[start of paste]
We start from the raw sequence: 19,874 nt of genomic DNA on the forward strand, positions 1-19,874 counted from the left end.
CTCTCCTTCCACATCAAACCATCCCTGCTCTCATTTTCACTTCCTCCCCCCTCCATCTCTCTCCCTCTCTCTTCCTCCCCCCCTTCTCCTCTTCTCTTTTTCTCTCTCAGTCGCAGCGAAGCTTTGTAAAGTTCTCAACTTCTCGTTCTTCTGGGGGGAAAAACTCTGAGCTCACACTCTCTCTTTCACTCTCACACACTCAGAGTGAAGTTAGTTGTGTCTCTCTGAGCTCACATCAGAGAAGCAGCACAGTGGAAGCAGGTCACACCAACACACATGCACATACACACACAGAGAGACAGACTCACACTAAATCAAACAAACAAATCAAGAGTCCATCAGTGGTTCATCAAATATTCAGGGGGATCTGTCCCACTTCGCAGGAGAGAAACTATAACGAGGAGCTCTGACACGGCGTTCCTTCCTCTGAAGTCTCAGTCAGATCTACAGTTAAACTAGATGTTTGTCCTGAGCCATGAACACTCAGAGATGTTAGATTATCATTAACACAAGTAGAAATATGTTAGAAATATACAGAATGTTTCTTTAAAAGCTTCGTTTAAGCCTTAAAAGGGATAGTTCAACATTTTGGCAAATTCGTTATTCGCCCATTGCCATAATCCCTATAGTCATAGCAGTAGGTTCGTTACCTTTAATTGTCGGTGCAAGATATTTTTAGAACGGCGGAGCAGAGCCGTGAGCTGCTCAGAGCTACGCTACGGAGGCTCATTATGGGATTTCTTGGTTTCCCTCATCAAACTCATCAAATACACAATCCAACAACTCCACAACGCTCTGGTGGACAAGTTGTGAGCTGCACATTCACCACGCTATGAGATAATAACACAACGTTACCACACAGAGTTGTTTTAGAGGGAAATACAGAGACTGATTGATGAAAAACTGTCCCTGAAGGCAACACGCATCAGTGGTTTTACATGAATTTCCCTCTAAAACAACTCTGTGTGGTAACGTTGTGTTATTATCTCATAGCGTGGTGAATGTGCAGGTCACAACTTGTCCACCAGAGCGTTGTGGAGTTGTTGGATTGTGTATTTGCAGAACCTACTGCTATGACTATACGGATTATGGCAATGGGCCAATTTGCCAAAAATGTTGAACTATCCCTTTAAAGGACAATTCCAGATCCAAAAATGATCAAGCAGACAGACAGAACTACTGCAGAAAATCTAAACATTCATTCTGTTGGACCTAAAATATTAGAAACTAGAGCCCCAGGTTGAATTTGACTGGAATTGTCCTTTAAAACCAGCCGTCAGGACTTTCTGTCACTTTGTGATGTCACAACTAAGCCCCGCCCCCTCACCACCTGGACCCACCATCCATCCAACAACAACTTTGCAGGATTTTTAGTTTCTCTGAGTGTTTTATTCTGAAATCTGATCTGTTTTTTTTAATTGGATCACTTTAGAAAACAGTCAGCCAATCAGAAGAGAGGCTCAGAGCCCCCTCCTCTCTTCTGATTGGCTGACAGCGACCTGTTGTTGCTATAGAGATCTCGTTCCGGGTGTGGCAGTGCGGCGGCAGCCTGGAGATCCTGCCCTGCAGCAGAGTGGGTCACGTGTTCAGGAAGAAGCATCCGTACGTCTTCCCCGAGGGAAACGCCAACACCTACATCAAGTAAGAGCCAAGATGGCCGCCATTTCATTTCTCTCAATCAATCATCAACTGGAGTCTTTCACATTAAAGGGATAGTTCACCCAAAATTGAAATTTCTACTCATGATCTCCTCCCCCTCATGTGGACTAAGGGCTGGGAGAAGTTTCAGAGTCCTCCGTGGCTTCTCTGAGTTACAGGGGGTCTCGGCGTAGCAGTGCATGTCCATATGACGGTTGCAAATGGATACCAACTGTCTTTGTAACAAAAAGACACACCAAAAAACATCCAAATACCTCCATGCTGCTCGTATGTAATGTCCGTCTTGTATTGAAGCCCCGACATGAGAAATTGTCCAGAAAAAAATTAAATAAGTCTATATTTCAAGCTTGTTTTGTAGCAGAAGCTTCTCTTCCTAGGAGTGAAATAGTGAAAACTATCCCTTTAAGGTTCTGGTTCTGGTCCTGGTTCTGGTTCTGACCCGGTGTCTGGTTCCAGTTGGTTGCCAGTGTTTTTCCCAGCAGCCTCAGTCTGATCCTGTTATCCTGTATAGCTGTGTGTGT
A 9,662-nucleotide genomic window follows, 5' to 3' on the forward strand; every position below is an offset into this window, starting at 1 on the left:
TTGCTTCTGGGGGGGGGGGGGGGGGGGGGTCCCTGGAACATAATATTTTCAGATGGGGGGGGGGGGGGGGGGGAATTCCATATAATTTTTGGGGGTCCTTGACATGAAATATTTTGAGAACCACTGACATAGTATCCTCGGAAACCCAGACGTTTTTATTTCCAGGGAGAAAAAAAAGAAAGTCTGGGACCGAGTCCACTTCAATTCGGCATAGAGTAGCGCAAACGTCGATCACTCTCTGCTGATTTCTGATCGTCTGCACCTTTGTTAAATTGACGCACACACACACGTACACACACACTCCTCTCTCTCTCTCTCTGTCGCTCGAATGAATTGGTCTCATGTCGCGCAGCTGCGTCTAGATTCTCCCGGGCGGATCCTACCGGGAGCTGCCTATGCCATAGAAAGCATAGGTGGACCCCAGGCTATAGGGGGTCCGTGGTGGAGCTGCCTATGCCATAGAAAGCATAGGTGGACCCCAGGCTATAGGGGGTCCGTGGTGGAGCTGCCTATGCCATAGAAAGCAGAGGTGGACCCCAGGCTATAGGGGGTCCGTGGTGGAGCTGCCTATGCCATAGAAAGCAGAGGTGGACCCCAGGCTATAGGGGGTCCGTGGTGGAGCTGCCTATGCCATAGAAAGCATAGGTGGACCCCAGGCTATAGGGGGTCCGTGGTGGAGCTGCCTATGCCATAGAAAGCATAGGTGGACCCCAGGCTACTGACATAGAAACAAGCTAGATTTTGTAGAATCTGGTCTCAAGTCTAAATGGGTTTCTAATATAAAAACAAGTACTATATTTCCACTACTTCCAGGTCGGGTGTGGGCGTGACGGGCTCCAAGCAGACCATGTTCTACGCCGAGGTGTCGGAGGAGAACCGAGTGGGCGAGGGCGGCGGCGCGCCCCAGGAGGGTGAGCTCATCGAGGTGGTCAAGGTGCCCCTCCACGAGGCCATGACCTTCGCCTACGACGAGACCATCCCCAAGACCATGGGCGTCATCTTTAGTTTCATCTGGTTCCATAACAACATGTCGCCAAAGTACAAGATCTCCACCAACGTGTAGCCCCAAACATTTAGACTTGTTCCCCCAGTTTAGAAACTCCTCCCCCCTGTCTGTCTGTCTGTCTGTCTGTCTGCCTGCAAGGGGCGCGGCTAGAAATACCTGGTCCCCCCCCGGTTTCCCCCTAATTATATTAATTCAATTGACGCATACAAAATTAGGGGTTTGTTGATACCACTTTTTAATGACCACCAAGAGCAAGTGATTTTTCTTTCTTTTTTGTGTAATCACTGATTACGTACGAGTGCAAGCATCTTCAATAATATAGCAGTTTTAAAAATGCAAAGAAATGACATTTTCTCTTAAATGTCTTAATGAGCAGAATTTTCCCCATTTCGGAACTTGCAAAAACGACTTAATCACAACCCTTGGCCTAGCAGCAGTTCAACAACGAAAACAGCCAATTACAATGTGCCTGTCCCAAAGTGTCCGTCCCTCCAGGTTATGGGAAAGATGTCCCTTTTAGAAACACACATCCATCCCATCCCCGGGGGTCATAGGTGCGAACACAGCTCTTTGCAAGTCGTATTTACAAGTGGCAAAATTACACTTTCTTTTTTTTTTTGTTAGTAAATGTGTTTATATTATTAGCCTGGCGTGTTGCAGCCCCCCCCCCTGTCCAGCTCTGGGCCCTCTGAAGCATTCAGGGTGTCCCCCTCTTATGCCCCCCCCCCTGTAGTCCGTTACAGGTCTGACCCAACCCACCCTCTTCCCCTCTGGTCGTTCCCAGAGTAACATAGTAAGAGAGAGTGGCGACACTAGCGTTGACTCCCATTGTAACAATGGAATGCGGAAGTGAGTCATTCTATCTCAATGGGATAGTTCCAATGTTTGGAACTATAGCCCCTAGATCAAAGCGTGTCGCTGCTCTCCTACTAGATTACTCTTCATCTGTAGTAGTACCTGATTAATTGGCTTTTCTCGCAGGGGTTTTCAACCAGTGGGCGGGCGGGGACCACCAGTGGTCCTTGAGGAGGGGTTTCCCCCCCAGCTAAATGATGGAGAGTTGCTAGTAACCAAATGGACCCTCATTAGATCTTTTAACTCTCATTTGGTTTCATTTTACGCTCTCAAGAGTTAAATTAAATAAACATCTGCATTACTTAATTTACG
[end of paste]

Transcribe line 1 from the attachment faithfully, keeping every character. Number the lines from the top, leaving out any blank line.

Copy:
We start from the raw sequence: 19,874 nt of genomic DNA on the forward strand, positions 1-19,874 counted from the left end.